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How to Protect Your Interest in a Business When Your Partner is Getting Divorced

If your business is a partnership you and any other partners share ownership and responsibilities for running your company. Ideally you should have a well drafted partnership agreement that covers any number of potential issues the partners may face. One issue that may or may not be covered is what happens to a partner's interest in case he or she gets divorced.

Pennsylvania is an equitable distribution state. That means that in the course of a divorce a spouse may claim partial ownership of assets owned by a spouse or the appreciation in value of the assets over the course of the marriage, depending on the circumstances. There are several factors that go into a judge deciding what would be equitable share of the asset for a spouse. They include how much time, effort and sacrifice one spouse put into helping the other spouse run a business. The bigger the role the spouse played the larger the share of the business the spouse might get.

There are many ways this could settle:

  • The other spouse may not be interested in a share of the business,

  • Your partner may buy out his or her spouse with that person agreeing not to pursue an interest in the business in exchange for money or other assets (such as a home),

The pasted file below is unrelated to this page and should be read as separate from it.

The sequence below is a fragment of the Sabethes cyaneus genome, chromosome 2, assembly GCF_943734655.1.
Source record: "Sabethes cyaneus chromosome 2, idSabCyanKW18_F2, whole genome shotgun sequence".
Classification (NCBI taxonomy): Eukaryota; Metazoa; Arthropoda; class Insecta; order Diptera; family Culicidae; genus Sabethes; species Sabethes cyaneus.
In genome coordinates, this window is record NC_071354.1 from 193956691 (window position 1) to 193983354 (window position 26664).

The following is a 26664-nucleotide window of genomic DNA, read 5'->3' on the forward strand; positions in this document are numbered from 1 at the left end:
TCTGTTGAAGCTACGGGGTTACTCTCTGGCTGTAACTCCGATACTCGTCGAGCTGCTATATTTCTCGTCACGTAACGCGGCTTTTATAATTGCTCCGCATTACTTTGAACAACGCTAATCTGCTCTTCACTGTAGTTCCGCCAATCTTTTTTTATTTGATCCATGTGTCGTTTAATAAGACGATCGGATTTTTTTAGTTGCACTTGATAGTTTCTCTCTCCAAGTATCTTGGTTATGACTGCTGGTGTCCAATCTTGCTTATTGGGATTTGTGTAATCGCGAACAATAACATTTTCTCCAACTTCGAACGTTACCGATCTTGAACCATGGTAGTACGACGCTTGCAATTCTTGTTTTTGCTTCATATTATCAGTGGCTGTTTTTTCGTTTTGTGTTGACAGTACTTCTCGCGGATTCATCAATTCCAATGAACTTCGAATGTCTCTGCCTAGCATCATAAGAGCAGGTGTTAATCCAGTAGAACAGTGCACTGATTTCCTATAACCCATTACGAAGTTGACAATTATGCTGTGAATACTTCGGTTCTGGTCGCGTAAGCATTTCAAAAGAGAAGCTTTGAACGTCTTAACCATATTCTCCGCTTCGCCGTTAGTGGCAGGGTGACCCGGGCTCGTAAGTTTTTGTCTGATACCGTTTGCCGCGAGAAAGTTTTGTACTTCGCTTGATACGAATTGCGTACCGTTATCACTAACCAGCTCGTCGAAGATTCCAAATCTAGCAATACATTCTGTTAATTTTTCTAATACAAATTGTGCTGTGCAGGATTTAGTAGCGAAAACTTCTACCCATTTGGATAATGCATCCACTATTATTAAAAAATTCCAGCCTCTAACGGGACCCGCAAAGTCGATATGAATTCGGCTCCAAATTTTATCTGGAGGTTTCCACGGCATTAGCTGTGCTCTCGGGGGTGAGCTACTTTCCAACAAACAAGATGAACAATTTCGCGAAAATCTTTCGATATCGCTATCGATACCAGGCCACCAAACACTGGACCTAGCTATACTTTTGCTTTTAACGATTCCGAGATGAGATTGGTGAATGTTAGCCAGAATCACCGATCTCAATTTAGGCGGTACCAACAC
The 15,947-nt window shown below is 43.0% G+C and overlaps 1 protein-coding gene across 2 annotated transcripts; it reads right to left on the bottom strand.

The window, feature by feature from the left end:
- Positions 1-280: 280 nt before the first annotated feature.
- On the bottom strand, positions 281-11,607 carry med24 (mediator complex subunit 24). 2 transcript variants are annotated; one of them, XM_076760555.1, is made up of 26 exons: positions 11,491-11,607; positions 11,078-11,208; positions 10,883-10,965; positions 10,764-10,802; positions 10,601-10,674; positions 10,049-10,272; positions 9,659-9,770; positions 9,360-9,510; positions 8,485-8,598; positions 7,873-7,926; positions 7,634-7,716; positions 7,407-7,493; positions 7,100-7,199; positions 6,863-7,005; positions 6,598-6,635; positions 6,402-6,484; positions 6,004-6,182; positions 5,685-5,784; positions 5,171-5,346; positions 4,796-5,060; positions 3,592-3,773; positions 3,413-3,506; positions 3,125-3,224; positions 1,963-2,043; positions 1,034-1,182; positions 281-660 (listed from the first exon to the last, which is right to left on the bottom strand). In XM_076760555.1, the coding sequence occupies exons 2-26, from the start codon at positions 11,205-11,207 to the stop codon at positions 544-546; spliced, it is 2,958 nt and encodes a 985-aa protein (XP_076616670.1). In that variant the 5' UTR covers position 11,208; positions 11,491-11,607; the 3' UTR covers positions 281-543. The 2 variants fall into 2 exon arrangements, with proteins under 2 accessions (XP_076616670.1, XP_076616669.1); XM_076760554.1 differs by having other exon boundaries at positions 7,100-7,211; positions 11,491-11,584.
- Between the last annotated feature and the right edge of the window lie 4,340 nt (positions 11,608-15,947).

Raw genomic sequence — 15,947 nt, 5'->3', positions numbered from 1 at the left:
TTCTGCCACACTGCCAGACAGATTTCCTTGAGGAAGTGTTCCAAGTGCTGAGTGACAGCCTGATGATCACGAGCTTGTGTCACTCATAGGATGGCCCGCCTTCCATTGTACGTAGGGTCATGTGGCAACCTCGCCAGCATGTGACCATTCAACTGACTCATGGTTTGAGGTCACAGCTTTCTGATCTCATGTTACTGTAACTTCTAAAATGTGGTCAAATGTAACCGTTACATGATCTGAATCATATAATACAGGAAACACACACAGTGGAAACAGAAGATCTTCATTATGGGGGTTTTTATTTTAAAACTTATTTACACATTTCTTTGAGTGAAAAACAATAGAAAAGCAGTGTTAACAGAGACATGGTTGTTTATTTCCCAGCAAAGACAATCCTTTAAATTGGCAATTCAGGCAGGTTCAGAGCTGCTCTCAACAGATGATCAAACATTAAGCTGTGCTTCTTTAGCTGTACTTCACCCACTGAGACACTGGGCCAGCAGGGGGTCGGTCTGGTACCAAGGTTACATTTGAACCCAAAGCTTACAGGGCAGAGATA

• The two may have a binding prenuptial agreement spelling out how to handle who gets what for what share of the business ownership,

  • If the divorcing spouses can't reach an agreement and there's no binding prenuptial agreement it would be up to a judge to decide what share, if any, of the business partnership the spouse should get.

Divorces are rarely a surprise. If your partner believes a marriage is coming to an end you could buy out your partner's interest. That partner and his or her spouse would have to work out who gets how big a share of the proceeds.

If the ex-spouse becomes part of the business it could impact your business in different ways:

  • If there are three partners with equal shares of the business, your partnership agreement states each partner's power to run the business is based on how much of the business he or she owns and the ex-spouse gets part of a share through the divorce, this new partner has a minority share and diluted voting power. If two or three of the original partners agree to a course of action, they will carry the day.

  • A partner can bind the partnership and create liability for it. Your new, uninvited and potentially spiteful partner may start making decisions impacting you and the business.

  • If you and/or your partner does not have the cash to buy out the spouse, he/she could sell their share to an outsider.

  • In certain situations your divorcing partner will need to sell his/her share just to pay out the spouse.

Often in these situations given how volatile it can be if divorced spouses own a share of a business the best outcome may be that the other partners buy out one, if not both, of the unhappy couple and everyone goes their separate ways.

Again, the best time to

If you are a partner in a business and another partner is going through a divorce, contact us if you have any questions about how this could impact you, your legal rights and your interests. We can help you work out any disputes this may cause between the partners or represent your interests in case such a situation results in legal actions between partners.

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